|Publication number||US5203982 A|
|Application number||US 07/821,675|
|Publication date||Apr 20, 1993|
|Filing date||Jan 16, 1992|
|Priority date||Oct 16, 1989|
|Publication number||07821675, 821675, US 5203982 A, US 5203982A, US-A-5203982, US5203982 A, US5203982A|
|Inventors||Russell J. MacDonald|
|Original Assignee||Ionics, Incorporated|
|Export Citation||BiBTeX, EndNote, RefMan|
|Patent Citations (9), Referenced by (23), Classifications (8), Legal Events (5)|
|External Links: USPTO, USPTO Assignment, Espacenet|
This application is a continuation of application Ser. No. 07/639,852 filed Nov. 1, 1991 (now abandoned) which was a continuation-in-part of application Ser. No. 07/42,212 filed Oct. 16, 1989 (now abandoned).
This invention is directed to highly crosslinked, substantially water insoluble, cation exchange membranes having equivalent weights of less than about 1000 prepared from homogeneous solutions comprising a mixture of:
(a) one or more substantially water soluble McKee type salts comprising monomeric styrene sulfonate anions and/or monomeric, anionic, polymerizable analogues thereof and non-polymerizable, organic (preferably per-organic) onium cations;
(b) one or more substantially water insoluble, monomeric di-, tri- or polyethylenic vinyl or related crosslinking compounds copolymerizable with such styrene sulfonate and/or such anionic analogue thereof, such crosslinking compound present to the extent of at least about 0.17 to about 1.7 equivalents of available crosslinks per equivalent of such styrene sulfonate and/or analogue thereof;
with one or more non-polymerizable solvents selected from the group consisting of water and substantially water soluble, nonpolymerizable, polar solvents having boiling points at atmospheric pressure in the substantially pure state of not less than about 100° C., such one or more solvents present to the extent of from about 20% to about 60% of solution by volume and characterized by being a mutual solvent for said mixture of one or more salts and one or more crosslinking compounds when present to such extent. Membranes may be prepared from such solutions by "one-step" procedures, which membranes are electro-chemically superior to similar membranes made by sulfonating crosslinked polystyrene sheets and are particularly useful in electrodialysis and related processes.
The classical technique for the production of cationexchange membranes (U.S. Pat. No. 2,731,411-Clarke) involves polymerizing a non-ionic, substantially water insoluble, di-, tri- or polyethylenic (vinyl or related) crosslinking monomer (for example divinyl benzene) with a substantially water insoluble monovinyl aromatic monomer (such as styrene) copolymerizable therewith in a water insoluble, aromatic, non-polymerizable solvent ("NP," such as diethyl benzene) on and/or in a reinforcing fabric. The resulting solid polymer in sheet or membrane form is washed with a water insoluble, organic solvent (such as ethylene dichloride) to remove and replace the NP. The sheets are then reacted with a solution of modified sulfur trioxide in, for example, waterinsoluble ethylene dichloride (see e.g., U.S. Pat. No. 2,962,454) to form sulfonate groups covalently bound to the crosslinked polystyrene. Washing for example with methanol and neutralization with for example aqueous sodium bicarbonate solution yields a finished membrane with strongly acid cation-exchange properties. Such process has the disadvantage that all the monomers employed are water insoluble. Hence the polymerization and subsequent reactions are carried out in water-insoluble solvents, thus producing chemical disposal problems. Solvents typically used in the above described classic process have modest cohesive energy densities (e.g., Hildebrand solubility parameters in the range of from about 8 to about 10 calories 0.5 cm -1.5 and essentially zero dipole moments (e.g. low frequency dielectric constants less about 10), i.e. are generally described as non-polar and water insoluble.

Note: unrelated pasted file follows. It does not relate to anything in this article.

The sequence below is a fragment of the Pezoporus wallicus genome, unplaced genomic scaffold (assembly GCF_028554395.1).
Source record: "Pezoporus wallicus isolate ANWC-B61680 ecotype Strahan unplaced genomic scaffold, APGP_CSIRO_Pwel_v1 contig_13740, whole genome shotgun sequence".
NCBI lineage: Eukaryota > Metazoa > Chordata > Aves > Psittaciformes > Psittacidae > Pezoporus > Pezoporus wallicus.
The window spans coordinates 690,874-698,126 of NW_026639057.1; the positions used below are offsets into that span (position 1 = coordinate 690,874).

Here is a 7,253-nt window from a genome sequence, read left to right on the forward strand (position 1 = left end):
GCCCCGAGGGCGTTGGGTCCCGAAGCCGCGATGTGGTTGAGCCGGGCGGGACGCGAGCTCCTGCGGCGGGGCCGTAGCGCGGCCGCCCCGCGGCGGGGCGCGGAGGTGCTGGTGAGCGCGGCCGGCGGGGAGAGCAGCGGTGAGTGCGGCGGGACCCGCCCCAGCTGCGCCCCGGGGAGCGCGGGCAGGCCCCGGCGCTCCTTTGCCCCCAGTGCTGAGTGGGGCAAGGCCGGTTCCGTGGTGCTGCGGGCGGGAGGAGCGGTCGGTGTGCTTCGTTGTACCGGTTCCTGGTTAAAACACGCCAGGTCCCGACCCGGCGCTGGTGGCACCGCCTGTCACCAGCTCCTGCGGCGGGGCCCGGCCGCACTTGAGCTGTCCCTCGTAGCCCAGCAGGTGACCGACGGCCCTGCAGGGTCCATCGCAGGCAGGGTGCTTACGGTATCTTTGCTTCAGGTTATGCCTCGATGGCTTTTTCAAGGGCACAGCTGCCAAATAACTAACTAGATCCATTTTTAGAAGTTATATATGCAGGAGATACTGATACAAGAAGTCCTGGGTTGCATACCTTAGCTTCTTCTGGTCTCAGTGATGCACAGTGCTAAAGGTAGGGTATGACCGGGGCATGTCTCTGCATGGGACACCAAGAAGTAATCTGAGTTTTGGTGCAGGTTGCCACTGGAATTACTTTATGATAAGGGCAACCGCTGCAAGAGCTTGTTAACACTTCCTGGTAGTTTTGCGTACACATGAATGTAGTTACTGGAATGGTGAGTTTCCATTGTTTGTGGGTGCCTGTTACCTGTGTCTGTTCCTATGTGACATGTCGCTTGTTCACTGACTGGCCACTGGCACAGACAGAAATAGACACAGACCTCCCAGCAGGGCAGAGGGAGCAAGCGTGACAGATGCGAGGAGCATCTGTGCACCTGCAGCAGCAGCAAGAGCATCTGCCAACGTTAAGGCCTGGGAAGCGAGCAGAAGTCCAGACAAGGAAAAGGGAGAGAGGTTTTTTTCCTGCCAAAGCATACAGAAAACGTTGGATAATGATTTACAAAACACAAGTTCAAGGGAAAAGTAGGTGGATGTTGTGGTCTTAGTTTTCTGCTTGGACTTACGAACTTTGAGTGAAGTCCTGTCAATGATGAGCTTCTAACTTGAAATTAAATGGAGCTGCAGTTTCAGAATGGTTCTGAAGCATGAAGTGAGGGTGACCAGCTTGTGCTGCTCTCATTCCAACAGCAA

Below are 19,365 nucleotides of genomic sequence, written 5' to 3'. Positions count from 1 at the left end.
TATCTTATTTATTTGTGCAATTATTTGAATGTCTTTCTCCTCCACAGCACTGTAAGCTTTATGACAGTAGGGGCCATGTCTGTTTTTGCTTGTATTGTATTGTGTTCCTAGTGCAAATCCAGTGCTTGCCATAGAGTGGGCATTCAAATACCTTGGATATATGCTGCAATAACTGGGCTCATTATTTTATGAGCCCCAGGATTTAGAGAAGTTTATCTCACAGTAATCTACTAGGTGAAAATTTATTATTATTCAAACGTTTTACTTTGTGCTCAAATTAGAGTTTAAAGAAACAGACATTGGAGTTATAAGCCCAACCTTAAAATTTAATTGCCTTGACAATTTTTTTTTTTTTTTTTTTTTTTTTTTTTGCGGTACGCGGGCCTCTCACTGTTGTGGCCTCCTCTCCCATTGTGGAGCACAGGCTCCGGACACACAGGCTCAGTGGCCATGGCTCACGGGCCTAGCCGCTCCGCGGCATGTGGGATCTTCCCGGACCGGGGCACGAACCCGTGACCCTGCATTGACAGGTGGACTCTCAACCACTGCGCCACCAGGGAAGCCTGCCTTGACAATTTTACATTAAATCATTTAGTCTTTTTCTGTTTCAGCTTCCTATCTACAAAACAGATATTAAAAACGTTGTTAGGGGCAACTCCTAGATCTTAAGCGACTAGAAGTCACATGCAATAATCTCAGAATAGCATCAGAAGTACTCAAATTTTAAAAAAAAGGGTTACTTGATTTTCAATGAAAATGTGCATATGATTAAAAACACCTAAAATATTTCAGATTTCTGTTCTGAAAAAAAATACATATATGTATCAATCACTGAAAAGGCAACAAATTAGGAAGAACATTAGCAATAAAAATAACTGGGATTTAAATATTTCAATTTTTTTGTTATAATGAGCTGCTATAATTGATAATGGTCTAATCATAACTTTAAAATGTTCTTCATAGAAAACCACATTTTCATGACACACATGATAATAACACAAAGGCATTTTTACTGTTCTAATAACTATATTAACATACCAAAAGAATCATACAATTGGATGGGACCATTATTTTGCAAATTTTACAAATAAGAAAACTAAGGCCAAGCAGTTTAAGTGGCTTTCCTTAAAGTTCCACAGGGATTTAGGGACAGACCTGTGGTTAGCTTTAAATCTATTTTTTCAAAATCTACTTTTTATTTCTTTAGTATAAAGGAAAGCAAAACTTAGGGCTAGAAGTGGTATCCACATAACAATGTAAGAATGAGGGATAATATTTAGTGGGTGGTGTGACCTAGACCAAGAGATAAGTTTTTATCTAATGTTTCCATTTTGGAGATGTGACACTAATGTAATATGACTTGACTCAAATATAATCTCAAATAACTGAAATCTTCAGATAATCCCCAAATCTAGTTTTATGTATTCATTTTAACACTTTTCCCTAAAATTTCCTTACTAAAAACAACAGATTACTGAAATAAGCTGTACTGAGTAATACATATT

A further disadvantage of the classic process is that the sulfonation occurs less heavily in the interior of the polymerized sheet than at the surface. Hence membranes are produced which have electrical resistances which are higher than would be the case if the ion exchange groups were substantially uniformly distributed, i.e., on a scale of microns or less.